Honda HR-V SUV - MPG, running costs & CO2
Honda's hybrid HR-V should prove cheap to run, and we beat the official MPG figure
Unlike its predecessor, the HR-V is now only offered as a hybrid. This setup uses a small petrol engine and two electric motors, with power sent to the front wheels via a CVT automatic gearbox. It's a similar design to the Honda Jazz but with a larger battery mounted under the boot floor.
Honda HR-V MPG & CO2
The HR-V doesn't need to be plugged in, instead relying on energy recuperation and occasionally the petrol engine to keep its small battery topped up. While moving, the car will automatically switch between electric, hybrid and petrol power depending on the conditions and how the car is being driven. Typically, the HR-V will be electric when setting off and in low-speed traffic, boosting efficiency.
Official economy figures are 52.3mpg and 122g/km of CO2, which compares with up to 56.4mpg for the Toyota C-HR and 56.5mpg for the Renault Captur E-Tech Hybrid. During our initial 71-mile test drive consisting of urban, motorway and rural driving, we averaged 44.8mpg, but our recent UK test drive was much more encouraging. This time, it was easy to surpass the quoted figure, even managing an average of over 60mpg in similar driving. Manage that on a regular basis and the Honda HR-V will be cheaper to run than its hybrid or diesel rivals.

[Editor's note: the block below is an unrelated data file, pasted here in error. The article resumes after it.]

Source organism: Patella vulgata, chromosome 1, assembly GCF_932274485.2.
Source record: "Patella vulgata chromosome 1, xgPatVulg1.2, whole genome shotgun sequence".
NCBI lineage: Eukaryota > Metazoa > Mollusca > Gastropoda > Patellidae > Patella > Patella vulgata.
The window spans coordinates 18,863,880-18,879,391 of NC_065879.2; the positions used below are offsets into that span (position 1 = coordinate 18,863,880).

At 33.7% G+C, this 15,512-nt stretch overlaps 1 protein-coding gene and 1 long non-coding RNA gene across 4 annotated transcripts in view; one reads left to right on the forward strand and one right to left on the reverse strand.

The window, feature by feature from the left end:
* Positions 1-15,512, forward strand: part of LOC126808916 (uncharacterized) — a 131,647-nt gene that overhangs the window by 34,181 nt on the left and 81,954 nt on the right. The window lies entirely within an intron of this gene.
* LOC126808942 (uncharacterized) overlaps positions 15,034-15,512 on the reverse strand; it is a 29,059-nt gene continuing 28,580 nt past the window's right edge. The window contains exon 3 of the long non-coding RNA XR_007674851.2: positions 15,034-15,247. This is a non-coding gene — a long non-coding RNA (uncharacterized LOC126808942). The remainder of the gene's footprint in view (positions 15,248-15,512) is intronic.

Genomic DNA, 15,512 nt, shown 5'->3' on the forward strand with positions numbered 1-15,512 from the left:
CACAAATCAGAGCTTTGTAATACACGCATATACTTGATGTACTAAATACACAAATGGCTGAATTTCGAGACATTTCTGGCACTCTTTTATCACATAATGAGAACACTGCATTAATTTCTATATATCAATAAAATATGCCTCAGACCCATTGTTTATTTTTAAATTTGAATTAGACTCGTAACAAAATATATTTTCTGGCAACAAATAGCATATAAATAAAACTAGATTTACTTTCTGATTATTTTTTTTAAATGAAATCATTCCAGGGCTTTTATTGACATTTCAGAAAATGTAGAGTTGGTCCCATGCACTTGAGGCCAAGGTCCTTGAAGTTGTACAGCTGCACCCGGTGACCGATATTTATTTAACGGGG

Company-car drivers should also find its emissions place it in a relatively affordable Benefit-in-Kind (BiK) band, although a plug-in hybrid rival or a fully electric car would be even cheaper in this respect.
The mid-range Advance trim sits in group 31 out of 50, which is a relatively high insurance group for a small SUV. There isn't much of a difference if you go for the entry-level Elegance version either, because it only drops it by one band. By comparison, the Renault Captur E-Tech and Toyota C-HR both start in group 15.
Honda models get a standard three-year/90,000-mile warranty, which buyers can choose to extend for an extra cost. This just beats the three-year/60,000-mile warranty of mainstream rivals like the Ford Puma and Volkswagen T-Cross but the likes of Hyundai, Kia and Toyota offer a longer guarantee. For extra peace of mind, the HR-V's battery is covered for five years or 90,000 miles, whichever comes first.
HR-V buyers can choose a fixed-price servicing package, paying either an upfront amount or spreading the cost over monthly installments. This can provide a discount and make it easier to budget for routine maintenance during the first few years of ownership.